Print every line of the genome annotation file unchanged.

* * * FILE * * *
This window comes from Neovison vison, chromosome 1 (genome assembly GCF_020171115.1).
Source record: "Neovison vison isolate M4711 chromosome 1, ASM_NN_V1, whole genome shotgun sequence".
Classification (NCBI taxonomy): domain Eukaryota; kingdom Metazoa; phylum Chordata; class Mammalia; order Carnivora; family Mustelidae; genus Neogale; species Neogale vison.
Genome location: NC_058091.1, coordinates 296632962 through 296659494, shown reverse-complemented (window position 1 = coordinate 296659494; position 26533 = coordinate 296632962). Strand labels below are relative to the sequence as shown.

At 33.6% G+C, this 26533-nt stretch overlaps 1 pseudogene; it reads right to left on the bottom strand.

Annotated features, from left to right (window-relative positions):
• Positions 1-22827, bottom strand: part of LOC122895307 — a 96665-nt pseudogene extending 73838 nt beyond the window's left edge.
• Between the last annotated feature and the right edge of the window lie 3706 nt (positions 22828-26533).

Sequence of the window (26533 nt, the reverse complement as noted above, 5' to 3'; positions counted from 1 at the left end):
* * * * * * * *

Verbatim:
This window comes from Neovison vison, chromosome 1 (genome assembly GCF_020171115.1).
Source record: "Neovison vison isolate M4711 chromosome 1, ASM_NN_V1, whole genome shotgun sequence".
Classification (NCBI taxonomy): domain Eukaryota; kingdom Metazoa; phylum Chordata; class Mammalia; order Carnivora; family Mustelidae; genus Neogale; species Neogale vison.
Genome location: NC_058091.1, coordinates 296632962 through 296659494, shown reverse-complemented (window position 1 = coordinate 296659494; position 26533 = coordinate 296632962). Strand labels below are relative to the sequence as shown.

At 33.6% G+C, this 26533-nt stretch overlaps 1 pseudogene; it reads right to left on the bottom strand.

Annotated features, from left to right (window-relative positions):
• Positions 1-22827, bottom strand: part of LOC122895307 — a 96665-nt pseudogene extending 73838 nt beyond the window's left edge.
• Between the last annotated feature and the right edge of the window lie 3706 nt (positions 22828-26533).

Sequence of the window (26533 nt, the reverse complement as noted above, 5' to 3'; positions counted from 1 at the left end):